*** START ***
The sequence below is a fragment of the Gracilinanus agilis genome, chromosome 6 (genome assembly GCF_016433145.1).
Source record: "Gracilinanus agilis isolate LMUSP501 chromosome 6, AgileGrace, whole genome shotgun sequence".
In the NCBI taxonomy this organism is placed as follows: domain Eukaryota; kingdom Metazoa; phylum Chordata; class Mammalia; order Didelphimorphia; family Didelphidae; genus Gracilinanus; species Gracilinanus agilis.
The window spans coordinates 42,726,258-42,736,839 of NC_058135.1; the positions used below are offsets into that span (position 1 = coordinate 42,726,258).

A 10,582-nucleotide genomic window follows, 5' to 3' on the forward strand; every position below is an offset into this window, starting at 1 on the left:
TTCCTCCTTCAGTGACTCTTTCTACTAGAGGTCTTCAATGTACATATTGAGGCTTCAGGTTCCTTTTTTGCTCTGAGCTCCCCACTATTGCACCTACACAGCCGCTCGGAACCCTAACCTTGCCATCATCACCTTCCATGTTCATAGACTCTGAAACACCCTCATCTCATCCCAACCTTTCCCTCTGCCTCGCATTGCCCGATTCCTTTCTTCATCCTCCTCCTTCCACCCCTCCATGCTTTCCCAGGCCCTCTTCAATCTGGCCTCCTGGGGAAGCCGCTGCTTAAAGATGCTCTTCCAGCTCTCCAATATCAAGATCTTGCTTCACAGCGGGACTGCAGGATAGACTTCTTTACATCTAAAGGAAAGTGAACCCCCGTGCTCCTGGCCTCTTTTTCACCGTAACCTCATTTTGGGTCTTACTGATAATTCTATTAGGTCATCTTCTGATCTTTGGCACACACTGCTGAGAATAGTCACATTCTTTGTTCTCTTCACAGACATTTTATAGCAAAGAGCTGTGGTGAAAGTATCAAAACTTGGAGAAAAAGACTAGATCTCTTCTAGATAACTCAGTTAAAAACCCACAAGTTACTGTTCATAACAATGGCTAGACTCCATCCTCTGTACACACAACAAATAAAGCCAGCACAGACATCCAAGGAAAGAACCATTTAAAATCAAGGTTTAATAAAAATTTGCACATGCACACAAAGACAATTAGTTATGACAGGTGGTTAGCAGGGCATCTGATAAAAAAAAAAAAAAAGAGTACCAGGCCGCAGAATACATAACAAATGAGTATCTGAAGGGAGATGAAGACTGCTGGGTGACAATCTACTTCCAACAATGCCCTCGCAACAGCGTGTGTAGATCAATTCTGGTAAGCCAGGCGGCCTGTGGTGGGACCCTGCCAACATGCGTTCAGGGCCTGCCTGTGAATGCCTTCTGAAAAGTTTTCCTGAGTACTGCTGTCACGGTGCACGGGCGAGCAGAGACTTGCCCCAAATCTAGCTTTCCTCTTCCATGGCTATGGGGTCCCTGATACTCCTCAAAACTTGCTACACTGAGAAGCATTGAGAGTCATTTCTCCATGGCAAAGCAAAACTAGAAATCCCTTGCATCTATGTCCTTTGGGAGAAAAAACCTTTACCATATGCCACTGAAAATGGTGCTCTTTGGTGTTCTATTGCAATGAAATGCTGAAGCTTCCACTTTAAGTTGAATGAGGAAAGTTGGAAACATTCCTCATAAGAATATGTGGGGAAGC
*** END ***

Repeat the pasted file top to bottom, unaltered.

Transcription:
The sequence below is a fragment of the Gracilinanus agilis genome, chromosome 6 (genome assembly GCF_016433145.1).
Source record: "Gracilinanus agilis isolate LMUSP501 chromosome 6, AgileGrace, whole genome shotgun sequence".
In the NCBI taxonomy this organism is placed as follows: domain Eukaryota; kingdom Metazoa; phylum Chordata; class Mammalia; order Didelphimorphia; family Didelphidae; genus Gracilinanus; species Gracilinanus agilis.
The window spans coordinates 42,726,258-42,736,839 of NC_058135.1; the positions used below are offsets into that span (position 1 = coordinate 42,726,258).

A 10,582-nucleotide genomic window follows, 5' to 3' on the forward strand; every position below is an offset into this window, starting at 1 on the left:
TTCCTCCTTCAGTGACTCTTTCTACTAGAGGTCTTCAATGTACATATTGAGGCTTCAGGTTCCTTTTTTGCTCTGAGCTCCCCACTATTGCACCTACACAGCCGCTCGGAACCCTAACCTTGCCATCATCACCTTCCATGTTCATAGACTCTGAAACACCCTCATCTCATCCCAACCTTTCCCTCTGCCTCGCATTGCCCGATTCCTTTCTTCATCCTCCTCCTTCCACCCCTCCATGCTTTCCCAGGCCCTCTTCAATCTGGCCTCCTGGGGAAGCCGCTGCTTAAAGATGCTCTTCCAGCTCTCCAATATCAAGATCTTGCTTCACAGCGGGACTGCAGGATAGACTTCTTTACATCTAAAGGAAAGTGAACCCCCGTGCTCCTGGCCTCTTTTTCACCGTAACCTCATTTTGGGTCTTACTGATAATTCTATTAGGTCATCTTCTGATCTTTGGCACACACTGCTGAGAATAGTCACATTCTTTGTTCTCTTCACAGACATTTTATAGCAAAGAGCTGTGGTGAAAGTATCAAAACTTGGAGAAAAAGACTAGATCTCTTCTAGATAACTCAGTTAAAAACCCACAAGTTACTGTTCATAACAATGGCTAGACTCCATCCTCTGTACACACAACAAATAAAGCCAGCACAGACATCCAAGGAAAGAACCATTTAAAATCAAGGTTTAATAAAAATTTGCACATGCACACAAAGACAATTAGTTATGACAGGTGGTTAGCAGGGCATCTGATAAAAAAAAAAAAAAAGAGTACCAGGCCGCAGAATACATAACAAATGAGTATCTGAAGGGAGATGAAGACTGCTGGGTGACAATCTACTTCCAACAATGCCCTCGCAACAGCGTGTGTAGATCAATTCTGGTAAGCCAGGCGGCCTGTGGTGGGACCCTGCCAACATGCGTTCAGGGCCTGCCTGTGAATGCCTTCTGAAAAGTTTTCCTGAGTACTGCTGTCACGGTGCACGGGCGAGCAGAGACTTGCCCCAAATCTAGCTTTCCTCTTCCATGGCTATGGGGTCCCTGATACTCCTCAAAACTTGCTACACTGAGAAGCATTGAGAGTCATTTCTCCATGGCAAAGCAAAACTAGAAATCCCTTGCATCTATGTCCTTTGGGAGAAAAAACCTTTACCATATGCCACTGAAAATGGTGCTCTTTGGTGTTCTATTGCAATGAAATGCTGAAGCTTCCACTTTAAGTTGAATGAGGAAAGTTGGAAACATTCCTCATAAGAATATGTGGGGAAGC